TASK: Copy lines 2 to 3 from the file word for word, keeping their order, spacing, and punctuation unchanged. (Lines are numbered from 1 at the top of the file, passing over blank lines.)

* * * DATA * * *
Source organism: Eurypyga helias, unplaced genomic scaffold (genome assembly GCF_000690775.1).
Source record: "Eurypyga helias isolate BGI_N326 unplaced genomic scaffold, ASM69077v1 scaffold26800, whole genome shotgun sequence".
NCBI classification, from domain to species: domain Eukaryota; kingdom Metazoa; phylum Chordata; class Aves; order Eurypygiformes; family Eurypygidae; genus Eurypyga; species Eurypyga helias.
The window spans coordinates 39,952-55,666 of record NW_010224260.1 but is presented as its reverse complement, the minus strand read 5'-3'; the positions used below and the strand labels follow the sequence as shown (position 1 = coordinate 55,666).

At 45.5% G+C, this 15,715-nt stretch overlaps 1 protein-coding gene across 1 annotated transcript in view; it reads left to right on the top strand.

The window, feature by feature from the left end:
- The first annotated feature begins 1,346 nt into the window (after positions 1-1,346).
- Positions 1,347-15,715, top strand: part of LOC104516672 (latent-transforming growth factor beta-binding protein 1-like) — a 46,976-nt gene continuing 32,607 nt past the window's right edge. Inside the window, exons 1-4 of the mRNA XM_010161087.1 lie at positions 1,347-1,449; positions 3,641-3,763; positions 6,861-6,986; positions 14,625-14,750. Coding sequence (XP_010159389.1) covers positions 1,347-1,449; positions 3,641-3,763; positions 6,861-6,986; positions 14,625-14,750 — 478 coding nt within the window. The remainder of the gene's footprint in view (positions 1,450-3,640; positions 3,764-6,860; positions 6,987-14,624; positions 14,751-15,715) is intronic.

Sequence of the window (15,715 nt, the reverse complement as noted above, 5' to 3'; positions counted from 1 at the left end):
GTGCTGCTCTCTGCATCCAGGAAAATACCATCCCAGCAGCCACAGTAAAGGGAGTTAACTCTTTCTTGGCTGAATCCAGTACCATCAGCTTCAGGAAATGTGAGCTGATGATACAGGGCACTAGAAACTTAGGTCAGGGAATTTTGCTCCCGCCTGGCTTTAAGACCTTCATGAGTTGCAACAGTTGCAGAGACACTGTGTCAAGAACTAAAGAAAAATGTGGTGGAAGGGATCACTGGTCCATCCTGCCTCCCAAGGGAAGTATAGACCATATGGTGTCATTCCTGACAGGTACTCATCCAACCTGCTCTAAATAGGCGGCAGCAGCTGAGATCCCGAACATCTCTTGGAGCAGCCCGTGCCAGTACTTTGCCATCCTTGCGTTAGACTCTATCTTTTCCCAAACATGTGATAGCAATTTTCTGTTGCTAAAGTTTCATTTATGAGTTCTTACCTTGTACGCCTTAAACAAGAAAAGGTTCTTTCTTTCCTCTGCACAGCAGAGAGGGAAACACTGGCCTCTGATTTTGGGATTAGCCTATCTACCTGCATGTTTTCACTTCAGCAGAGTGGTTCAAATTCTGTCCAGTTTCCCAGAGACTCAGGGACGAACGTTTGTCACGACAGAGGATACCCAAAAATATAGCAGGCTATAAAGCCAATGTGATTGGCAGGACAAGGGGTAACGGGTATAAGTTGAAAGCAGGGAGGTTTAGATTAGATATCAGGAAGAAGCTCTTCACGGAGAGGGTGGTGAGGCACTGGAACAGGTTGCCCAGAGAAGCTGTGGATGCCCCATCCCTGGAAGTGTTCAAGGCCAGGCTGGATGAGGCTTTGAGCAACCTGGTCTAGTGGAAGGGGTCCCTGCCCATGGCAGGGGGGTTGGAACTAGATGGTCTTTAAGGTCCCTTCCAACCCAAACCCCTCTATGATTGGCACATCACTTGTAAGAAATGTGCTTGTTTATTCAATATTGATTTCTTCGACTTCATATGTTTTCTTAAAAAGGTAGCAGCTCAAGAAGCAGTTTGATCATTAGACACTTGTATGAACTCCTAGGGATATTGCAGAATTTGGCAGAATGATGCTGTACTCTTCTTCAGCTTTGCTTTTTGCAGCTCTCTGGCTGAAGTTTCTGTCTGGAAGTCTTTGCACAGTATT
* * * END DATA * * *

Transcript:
Source record: "Eurypyga helias isolate BGI_N326 unplaced genomic scaffold, ASM69077v1 scaffold26800, whole genome shotgun sequence".
NCBI classification, from domain to species: domain Eukaryota; kingdom Metazoa; phylum Chordata; class Aves; order Eurypygiformes; family Eurypygidae; genus Eurypyga; species Eurypyga helias.